I wanted to continue our venturing to the far reaches of the East Village, so when I spotted “home-cooking” in a Zagat guide description, we headed for the border of Alphabetland. Billing itself as German-Swiss with a touch of French and Italian, Roettele A.G. conjured a vision that it lived up to. We entered through a narrow foyer with pastry display case and take-out counter. Two long rooms, barely wider than the foyer are dark, with heavy wood beams and paneling. A string trio in traditional suspenders contrasted with dangling silver earrings played bas, fiddle and hammered autoharp in the corner.
A beer and wine list was presented first and included a small but very select group. German beers and wines top the list, a few French and Italian selections follow. We promptly ordered a round or two. The all-around favorite at the table was a Doppel Bokk beer with a name longer than a stretch limo and a rich, smoky and slightly sweet flavor that impressed even our non-beer drinkers. We were also presented with a “fondue” menu, with prix fixe mega-cheese dinners in three varieties. We passed and turned to the regular menu, which changes weekly.
The polyglot menu is a trifle disconcerting with German, French, and Italian lined up in random order, but at least they relate to the origins of the particular dishes they title. English translations are scripted below each. The “vorspelsen”, or appetizers this week covered a mixed salad, a frisée salad with bacon and sausage, a herring and potato salad, onion tart, lentil soup, mozzarella with tomato coulis, duck liver mousse, dried Swiss beef, and melted Belsano cheese with cornichons and boiled potatoes. My personal favorite was the Stuttgarter Zwiebelkuchen, or classic Stuttgart onion tart, which was beautifully presented and savory with sweet onions. Appetizer portions are a bit small given their prices, but the entrées more than make up for the missing volume.
“Hauptapeisen”, or main courses were divided by country, and were more evenly divided among the cuisines. The German dishes were a perfectly cooked, yet very simple, Jagerschnitzel, or veal cutlet with mushroom gravy, a sautéed red snapper in Champagne sauce, and roasted brook trout in Riesling sauce. The Swiss entrée was roasted veal in a white wine cream sauce. Italian fare consisted of a wild porcini risotto and spaghetti with pancetta and peppers in a spicy tomato sauce. From the French came a leg of lamb with sweet garlic flan, a filet mignon with Pinot Noir sauce, and roasted baby chicken with Calvados and cider. Everything we sampled was well cooked, simply presented, and not exceptional. But then that’s what good home cooking is.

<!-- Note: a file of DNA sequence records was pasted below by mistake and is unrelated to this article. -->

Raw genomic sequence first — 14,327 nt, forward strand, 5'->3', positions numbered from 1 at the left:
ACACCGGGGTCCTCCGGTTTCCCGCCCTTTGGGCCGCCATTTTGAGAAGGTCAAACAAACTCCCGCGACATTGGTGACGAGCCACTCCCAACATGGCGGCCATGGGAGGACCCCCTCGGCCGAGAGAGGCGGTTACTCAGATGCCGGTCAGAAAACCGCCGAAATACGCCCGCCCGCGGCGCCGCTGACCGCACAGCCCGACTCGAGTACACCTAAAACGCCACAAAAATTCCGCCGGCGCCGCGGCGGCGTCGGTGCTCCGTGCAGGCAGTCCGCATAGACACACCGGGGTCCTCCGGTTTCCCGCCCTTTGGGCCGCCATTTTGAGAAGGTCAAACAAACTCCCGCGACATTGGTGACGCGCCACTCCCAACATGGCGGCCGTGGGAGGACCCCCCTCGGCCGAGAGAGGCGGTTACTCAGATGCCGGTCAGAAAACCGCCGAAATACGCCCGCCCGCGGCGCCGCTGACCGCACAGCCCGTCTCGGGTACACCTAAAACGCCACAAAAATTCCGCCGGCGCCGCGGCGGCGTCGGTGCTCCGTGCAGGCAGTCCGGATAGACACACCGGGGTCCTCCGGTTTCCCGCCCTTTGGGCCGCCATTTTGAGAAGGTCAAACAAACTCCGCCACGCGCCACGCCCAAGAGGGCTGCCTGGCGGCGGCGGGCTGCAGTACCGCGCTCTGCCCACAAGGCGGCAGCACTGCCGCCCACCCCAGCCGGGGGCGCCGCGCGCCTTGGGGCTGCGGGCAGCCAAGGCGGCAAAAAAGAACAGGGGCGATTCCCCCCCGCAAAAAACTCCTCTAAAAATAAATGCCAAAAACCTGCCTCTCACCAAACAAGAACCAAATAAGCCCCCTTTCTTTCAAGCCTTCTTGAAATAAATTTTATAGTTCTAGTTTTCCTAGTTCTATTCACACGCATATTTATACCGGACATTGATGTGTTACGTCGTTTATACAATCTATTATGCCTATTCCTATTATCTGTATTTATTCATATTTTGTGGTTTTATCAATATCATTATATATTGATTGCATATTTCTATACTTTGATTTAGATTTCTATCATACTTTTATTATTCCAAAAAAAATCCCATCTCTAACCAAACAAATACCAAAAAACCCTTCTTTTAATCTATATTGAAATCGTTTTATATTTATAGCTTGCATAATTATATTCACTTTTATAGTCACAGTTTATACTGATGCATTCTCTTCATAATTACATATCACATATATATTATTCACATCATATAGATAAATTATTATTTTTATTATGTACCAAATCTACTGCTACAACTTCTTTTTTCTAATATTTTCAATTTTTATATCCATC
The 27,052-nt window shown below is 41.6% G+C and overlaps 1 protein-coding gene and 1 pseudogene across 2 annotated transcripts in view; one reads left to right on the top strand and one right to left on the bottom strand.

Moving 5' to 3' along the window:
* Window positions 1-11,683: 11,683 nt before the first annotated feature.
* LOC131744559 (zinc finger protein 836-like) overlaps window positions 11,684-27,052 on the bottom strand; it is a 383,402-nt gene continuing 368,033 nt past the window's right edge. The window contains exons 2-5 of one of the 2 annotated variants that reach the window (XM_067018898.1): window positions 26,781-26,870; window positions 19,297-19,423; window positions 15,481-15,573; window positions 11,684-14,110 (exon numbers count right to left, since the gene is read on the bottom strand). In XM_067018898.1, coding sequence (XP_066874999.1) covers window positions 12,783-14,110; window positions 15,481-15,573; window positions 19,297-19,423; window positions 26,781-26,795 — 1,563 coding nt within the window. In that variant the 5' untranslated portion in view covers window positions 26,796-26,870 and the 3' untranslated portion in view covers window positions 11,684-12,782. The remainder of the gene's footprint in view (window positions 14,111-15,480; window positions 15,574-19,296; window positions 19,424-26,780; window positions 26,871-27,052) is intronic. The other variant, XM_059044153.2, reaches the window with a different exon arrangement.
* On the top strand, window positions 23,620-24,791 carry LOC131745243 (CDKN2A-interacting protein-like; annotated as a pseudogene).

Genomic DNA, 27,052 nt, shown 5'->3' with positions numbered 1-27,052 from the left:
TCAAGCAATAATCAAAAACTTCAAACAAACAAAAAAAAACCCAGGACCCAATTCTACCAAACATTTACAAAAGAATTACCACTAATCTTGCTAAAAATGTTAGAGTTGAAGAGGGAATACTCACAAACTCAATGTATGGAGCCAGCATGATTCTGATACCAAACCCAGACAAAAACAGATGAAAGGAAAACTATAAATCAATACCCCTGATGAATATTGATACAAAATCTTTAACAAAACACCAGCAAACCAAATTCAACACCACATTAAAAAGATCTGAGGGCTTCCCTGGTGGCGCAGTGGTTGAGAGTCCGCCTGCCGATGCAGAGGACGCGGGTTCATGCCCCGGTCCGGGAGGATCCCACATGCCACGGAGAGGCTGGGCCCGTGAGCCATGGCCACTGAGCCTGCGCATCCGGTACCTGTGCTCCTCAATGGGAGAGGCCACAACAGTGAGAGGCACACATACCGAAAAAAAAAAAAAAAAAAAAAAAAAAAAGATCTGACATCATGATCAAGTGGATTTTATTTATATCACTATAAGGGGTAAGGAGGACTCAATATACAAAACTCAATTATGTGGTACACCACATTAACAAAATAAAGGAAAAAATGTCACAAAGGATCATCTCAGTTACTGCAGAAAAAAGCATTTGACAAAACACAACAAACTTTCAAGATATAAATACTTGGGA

We were almost too full for dessert, but managed to nibble at Linzer and Sachertortes. Both were dense and rich, almost to excess, but somehow, just the way I’d want them made at home. Put Roettele A.G. on your must visit list this winter.
Roettele A.G., 126 E. 7th Street (near Avenue A), 674-4140. Closed Sundays.
CaB magazine was one of the first publications I ever wrote for. Published by my dear friend Andrew Martin, it covered the Cabaret, Theater, Music and Dining scene in New York City, long before slick publications like Time Out NY and Where NY became popular. We had great fun writing it, and some wonderful writers contributed to its pages. When the magazine folded in the mid-90s, Andrew disappeared from the scene, and rumors had it that he departed from this existence not long after. I was thrilled to find out in mid-October 2005, a decade later, that the rumors were just that. Andrew contacted me after finding my site via that omnipresent force, Google. He’s alive and well and a member of a comedy troupe called Meet the Mistake. Somehow quite fitting!